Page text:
From Revolutionary History, Vol. 6 No. 2/3, Summer 1996, pp. 265-69.
Transcribed by Ted Crawford.
Marked up by Einde O’Callaghan for the Marxists’ Internet Archive.
George Breitman, Paul LeBlanc and Alan Wald
Trotskyism in the United States: Historical Essays and Reconsiderations
Humanities Press, New Jersey, 1996, pp. 318
I FIRST came across the Trotskyist movement, and that in its Healyite manifestation, in the aftermath of Khrushchev’s Secret Speech to the Twentieth Congress of the CPSU. That speech, such a well-kept secret that the full text was in the next issue of the Observer, showed beyond dispute that Stalin was not only fallible, but also a mass murderer in the tradition of, and easily surpassing, Ivan the Terrible. The shock of all these revelations was rather like the one you might experience on hearing the Virgin Mary ask the procurator to take her first born into care. In that splintered aftermath of Khrushchev’s speech, I, together with thousands of others, came to realise that yesterday’s political certainty was but the prelude to today’s disillusion.
During that hand-wringing interregnum, where the most oft-heard phrase was ‘Oh God, where did it all go wrong?’, a few hundred of us were introduced to Trotskyism. The negative aspect was Gerry Healy, who on first, and all subsequent, sight looked as if he had recently been fulfilling an active rôle in the murkier recesses of an apocalyptic work by Hieronymus Bosch. The Healy factor was, however, heavily outweighed by the Trotsky effect, as expressed in his published works. The simple, not to say simple-minded, certainties of Stalinism were no match for the high tensile, armoured certainties of Trotskyism. This was not just any old suit of armour, it came fully equipped with hand-stitched lapels, waistcoat and two pairs of trousers. Not only could this theory answer all your questions, even those you had not the wit to ask, but it was also a complete defence against all the slings and arrows of any outrageous fortune that happened to be lurking about the place.
Ill-favoured Healy might have been, but he had the tremendous advantage of possessing a number of key texts by Leon Trotsky, such as The Revolution Betrayed. There are better books by Trotsky, but there are none that could have been more appropriate to the times than The Revolution Betrayed in the years 1956–57. These gems from the pen of the master came to us via the good offices of the US Socialist Workers Party. Whatever my subsequent criticism of the SWP, I shall always be grateful for that introduction into a world of grown-up Marxist politics.
Nowadays, I am told, the SWP not only eschews all generosity with Trotsky’s texts, they have also eschewed Trotskyism. Under their maximum leader Jack Barnes, the SWP declares itself to be a sister party of the Cuban Communist Party. Whether the Cubans’ own maximum leader entertains similar feelings of sisterhood toward Jack Barnes and his comrades is open to doubt. Holding such views, it is only proper that they should abandon Trotskyism, for even the most egregiously opportunist Trotskyist could not pretend that the working class had moved south, and was surreptitiously carrying through its revolutionary purposes in the disguise of an overweight, bearded Cuban petit-bourgeois. Whilst this is noted in the book here under review, it does not seem to excite much interest in the authors. This may be because Breitman is dead, and was in any case part of the leadership that first endorsed the assumption of Cuba into the pantheon of ‘workers’ states’, whilst LeBlanc and Wald joined the SWP after this great theoretical breakthrough had been made.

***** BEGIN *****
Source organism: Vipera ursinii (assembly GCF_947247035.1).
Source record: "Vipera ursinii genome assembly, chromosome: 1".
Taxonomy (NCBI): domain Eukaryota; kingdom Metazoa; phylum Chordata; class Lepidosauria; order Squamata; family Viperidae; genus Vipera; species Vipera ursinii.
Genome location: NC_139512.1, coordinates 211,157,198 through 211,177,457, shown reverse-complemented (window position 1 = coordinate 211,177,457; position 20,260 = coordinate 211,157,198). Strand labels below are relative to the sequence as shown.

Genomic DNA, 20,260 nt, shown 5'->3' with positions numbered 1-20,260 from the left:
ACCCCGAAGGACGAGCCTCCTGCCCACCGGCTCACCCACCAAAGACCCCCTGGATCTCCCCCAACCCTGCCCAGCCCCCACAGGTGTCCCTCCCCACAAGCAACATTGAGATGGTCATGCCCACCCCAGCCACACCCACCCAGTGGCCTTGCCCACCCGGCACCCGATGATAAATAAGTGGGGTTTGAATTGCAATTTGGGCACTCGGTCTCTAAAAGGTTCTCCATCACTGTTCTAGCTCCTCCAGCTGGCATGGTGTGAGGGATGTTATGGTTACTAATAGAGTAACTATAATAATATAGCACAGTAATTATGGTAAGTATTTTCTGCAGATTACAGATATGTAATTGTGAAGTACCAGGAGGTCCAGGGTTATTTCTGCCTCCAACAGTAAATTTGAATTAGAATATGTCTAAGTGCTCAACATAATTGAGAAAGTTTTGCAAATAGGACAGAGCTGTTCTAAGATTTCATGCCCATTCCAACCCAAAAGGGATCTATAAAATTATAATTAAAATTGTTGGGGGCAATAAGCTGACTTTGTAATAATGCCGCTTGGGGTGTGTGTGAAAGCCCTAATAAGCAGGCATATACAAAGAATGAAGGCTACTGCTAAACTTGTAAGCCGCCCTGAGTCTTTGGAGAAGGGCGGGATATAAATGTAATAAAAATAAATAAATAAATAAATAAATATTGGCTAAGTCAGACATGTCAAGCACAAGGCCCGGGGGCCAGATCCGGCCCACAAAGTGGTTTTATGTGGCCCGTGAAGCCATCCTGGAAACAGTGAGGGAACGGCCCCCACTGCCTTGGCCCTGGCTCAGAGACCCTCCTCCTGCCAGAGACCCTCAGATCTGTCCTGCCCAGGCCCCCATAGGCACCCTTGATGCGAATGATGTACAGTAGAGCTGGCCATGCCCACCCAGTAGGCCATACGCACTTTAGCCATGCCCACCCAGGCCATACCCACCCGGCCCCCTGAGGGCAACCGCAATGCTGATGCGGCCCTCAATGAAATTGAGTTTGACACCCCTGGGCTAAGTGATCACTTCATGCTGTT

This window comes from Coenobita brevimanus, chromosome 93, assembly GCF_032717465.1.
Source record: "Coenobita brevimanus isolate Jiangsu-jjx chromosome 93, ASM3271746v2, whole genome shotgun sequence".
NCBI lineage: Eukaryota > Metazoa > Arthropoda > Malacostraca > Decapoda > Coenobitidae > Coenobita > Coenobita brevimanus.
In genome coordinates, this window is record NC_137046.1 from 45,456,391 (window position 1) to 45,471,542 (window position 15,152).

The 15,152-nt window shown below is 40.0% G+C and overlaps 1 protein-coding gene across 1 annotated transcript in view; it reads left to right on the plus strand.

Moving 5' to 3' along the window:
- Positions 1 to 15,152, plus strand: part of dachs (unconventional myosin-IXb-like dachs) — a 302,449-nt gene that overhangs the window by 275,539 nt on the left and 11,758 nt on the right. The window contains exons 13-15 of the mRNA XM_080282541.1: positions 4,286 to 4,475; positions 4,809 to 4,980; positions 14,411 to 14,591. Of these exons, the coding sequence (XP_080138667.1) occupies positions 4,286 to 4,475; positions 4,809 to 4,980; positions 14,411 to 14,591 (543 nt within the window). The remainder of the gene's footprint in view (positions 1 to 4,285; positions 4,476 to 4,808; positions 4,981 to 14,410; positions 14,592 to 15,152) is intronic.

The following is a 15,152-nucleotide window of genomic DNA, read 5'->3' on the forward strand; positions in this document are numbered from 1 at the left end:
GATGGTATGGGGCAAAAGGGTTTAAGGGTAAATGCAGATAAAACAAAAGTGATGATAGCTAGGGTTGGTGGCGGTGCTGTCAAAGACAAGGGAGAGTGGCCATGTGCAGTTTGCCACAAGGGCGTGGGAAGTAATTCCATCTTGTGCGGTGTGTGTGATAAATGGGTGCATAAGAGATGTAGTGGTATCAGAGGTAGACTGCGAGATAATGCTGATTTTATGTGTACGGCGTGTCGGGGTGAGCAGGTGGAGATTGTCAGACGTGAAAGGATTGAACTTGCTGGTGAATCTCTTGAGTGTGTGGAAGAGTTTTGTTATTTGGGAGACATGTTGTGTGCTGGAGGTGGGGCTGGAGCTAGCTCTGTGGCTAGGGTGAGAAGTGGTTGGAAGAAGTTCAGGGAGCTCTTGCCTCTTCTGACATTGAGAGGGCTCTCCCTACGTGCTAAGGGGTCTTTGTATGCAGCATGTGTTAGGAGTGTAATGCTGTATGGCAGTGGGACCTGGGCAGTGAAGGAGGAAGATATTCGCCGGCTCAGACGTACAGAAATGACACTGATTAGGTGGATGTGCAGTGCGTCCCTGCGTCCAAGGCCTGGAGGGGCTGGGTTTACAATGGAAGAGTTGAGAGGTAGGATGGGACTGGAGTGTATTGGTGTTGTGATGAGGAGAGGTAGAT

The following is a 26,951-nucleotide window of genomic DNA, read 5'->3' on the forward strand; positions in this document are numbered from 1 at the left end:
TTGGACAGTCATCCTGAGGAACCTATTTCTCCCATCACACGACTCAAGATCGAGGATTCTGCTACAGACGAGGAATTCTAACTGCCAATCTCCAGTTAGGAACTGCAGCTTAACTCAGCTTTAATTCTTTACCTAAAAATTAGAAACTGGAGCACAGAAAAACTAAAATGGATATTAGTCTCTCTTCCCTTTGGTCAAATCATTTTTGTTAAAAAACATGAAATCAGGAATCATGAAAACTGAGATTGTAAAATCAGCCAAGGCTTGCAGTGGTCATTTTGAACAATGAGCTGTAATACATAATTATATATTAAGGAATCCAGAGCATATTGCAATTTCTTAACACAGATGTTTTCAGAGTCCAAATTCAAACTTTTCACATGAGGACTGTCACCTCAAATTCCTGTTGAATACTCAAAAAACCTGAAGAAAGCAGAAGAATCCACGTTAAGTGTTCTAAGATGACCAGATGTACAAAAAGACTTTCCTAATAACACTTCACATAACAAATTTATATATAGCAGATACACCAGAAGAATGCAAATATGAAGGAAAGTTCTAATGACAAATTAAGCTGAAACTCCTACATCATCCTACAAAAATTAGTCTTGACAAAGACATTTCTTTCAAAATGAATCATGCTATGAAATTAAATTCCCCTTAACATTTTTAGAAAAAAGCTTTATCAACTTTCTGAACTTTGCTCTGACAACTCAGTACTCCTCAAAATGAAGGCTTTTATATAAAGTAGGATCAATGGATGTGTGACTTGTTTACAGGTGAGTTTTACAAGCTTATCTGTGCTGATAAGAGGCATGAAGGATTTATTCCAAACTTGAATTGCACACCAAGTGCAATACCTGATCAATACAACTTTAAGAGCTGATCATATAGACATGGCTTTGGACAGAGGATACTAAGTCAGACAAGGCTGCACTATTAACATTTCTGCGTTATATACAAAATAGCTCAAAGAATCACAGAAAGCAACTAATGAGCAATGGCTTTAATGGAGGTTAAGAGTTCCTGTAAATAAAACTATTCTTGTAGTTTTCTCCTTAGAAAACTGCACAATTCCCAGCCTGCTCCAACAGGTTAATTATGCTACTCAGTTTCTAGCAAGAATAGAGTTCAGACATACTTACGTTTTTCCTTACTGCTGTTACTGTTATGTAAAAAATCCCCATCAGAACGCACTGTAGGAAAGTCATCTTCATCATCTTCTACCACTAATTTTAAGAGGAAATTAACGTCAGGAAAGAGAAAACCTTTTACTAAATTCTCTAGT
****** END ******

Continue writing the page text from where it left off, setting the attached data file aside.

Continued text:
Right at the beginning of this book Paul LeBlanc writes: ‘Neither my collaborator Alan Wald and I are satisfied with the modest cross section provided here ...’ Well, they can add my name to the list as well. For them, Trotskyism in the United States is the Socialist Workers Party, the 18 years of the Workers Party-Independent Socialist League merit only passing reference, and the International Socialists no mention at all. Wald and LeBlanc are American academics, and both of them write in that clotted style which was pioneered by Erlichman and Haldeman, and was not the least of their crimes against humanity. Wald, who has the more interesting thesis, was clearly pulling ahead of LeBlanc in the race for my approval, when he introduced that abomination the verb ‘to critique’ as in ‘he critiqued ...’ I subjected him to a great deal of ‘critiquing’ for that, I can tell you. Breitman, who was self-educated, produces an altogether nicer class of prose.
What the authors do have in common is that they were all expelled from the SWP by Jack Barnes and his camarilla. For Breitman this must have been a particularly bitter experience, because he had been part of the Farrell Dobbs-Tom Kerry leadership that had selected Barnes in the first place. As LeBlanc explains: ‘The most serious errors by the SWP “old guard” were made after Cannon’s retirement from the central leadership. These were associated, in part, with the selection and grooming of Jack Barnes as the new central leader of the SWP. He was allowed to assemble his own leadership team, and the kind of authority that Cannon, Dobbs and Kerry enjoyed was conferred upon him.’ It is LeBlanc’s general thesis that, with one or two reservations, the SWP was essentially a sound organisation until Barnes was handed the franchise. Having acquired the job through a pose of ultra-Cannonism, it was not too long before he ‘undermined the party democracy that is essential to Leninism’.